The Kenblog: Remembering Wes Craven!



Howdy Folks!  It’s The Kendog!


Legendary Filmmaker Wes Craven (1939*2015)

Legendary Filmmaker Wes Craven (1939-2015)



The cinematic world lost a great one this week with the passing of Wes Craven from brain cancer at the age of 76.  The man was a superb craftsman in the world of cinematic horror, giving us such horror icons such as Freddy Krueger and the Mask from the Scream Franchise.  He was a writer and director who took potentially schlocky material and elevated with talent, poise, and panache, as well as an immense gift for scaring the hell out of his audience. 








His early movie career was populated by grindhouse-like fare such as “The Hills Have Eyes” and “The Last House On The Left.”  He also did the underrated “Swamp Thing” in 1982.  But it was the creation of the ultimate nightmare boogeyman Freddy Krueger in 1984’s “A Nightmare On Elm Street” that would solidify his reputation as a maestro of movie horror.  Krueger, embodied by the tremendously talented Robert Englund, was something new on the slasher movie scene: a villain with a personality.  In an era of silent psychos like Jason and Michael Myers, Freddy Krueger’s menacing commentary provided an entirely new dimension to the genre.  Of course as time went on Krueger became more of an anti-hero as the franchise moved further away from its roots, but Craven managed to convey the balance of gallows humor and terrifying scares with nuanced brilliance.  Witness “Wes Craven’s New Nightmare” (1994) as evidence of Freddy’s return to frightening form.  It’s easily the scariest Freddy film since the first and has the clever invention of the actors from the original film playing fictional versions of themselves, Craven among them as the director of the film the Freddy-inspired demon uses to enter our world.





Two years later Craven turned the genre on its ear with “Scream” (1996), ushering in an era of self-aware horror films in which the characters were aware of the stereotypes found in horror films of the past and attempt to put that information to use in evading the killer coming for them.  Of course, this being a horror film, that self-realization doesn’t necessarily help the protagonists as much as they would like, but it does make for some entertaining, intelligent filmmaking.  Like the Elm Street Series, the Scream Franchise would run out of steam as the series continued, but the first film is a classic of the genre and still watchable today.





In between the two legendary franchises, Craven wrote and directed a number of unusual and entertaining films that, while not achieving the status of Elm Street or Scream, still stand the test of time on their own merits today.  If you get a chance, check out “The Serpent And The Rainbow” (1988), one of the most terrifying “zombie” movies you will ever see with standout performances by Bill Pullman and Zakes Mokae.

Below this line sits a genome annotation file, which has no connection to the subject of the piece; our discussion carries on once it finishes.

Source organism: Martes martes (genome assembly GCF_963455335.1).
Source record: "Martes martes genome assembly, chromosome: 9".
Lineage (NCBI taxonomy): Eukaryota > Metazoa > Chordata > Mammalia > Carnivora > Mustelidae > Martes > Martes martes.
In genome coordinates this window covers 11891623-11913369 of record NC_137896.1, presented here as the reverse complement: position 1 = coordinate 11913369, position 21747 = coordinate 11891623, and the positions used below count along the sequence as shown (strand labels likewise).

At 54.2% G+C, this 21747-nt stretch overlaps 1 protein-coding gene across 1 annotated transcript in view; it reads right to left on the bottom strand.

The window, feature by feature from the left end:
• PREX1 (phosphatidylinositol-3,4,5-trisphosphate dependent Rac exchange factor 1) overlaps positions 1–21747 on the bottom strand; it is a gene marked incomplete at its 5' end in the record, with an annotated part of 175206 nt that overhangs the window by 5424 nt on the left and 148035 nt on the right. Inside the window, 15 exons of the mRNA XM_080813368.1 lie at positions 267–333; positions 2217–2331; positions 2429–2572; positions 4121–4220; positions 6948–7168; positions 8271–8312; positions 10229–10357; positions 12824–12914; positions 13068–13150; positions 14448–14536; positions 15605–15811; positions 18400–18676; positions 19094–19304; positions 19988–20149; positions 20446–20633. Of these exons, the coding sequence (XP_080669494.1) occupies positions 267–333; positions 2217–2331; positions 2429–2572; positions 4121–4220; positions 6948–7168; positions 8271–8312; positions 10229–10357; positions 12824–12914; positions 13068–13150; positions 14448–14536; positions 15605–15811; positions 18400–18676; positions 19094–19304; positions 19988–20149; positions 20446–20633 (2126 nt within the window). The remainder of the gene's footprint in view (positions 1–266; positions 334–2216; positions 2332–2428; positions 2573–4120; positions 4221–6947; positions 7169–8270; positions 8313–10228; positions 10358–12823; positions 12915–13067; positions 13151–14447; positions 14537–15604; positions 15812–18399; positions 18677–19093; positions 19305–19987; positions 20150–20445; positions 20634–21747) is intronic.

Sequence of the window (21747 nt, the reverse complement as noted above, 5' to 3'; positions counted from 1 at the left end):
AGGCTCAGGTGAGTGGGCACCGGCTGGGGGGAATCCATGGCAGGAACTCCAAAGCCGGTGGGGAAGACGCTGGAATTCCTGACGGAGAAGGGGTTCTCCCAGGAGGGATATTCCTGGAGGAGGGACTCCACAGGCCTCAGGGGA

Or if you like slightly campy horror, may I recommend “Shocker” starring a pre-X-Files Mitch Pileggi as supernatural serial killer Horace Pinker.  It’s a little silly at times, but Pileggi commits to the role and Craven’s talents overcome the movie’s cornier plot elements.





Still another underrated gem is “The People Under The Stairs” (1991) featuring a young Ving Rhames as one of a trio of burglars who get more then they bargained for when they break into a home that turns into a house of horrors.  Good performances (especially the creepy turn by Everett McGill), some inventive set pieces, and some unexpected moments of humor make this film extremely entertaining.





Craven’s passing marks the end of any era in the world of horror.  John Carpenter isn’t working anymore and Sean Cunningham proved to be a one-trick pony with the Friday The 13th series.  Craven was still working, overseeing the recent “Scream” television series before he died.  There are those who would say 76 years on this earth is the mark of a life well lived.  That may be true, but I believe Craven still had a lot to both give and experience in the realm of horror movies and, to me, that marks his death as most untimely.  He will be missed and I wish to extend my condolences to Mr. Craven’s family and friends.  He will be missed.  So Sayeth The Kendog!


What’s your favorite Wes Craven film?  Sound off on the comment section below!  And remember to listen to my radio show “Dog’s Moviehouse” from 2-3 P.M. on Friday afternoons.  You can get to my show live or on podcast by clicking here!


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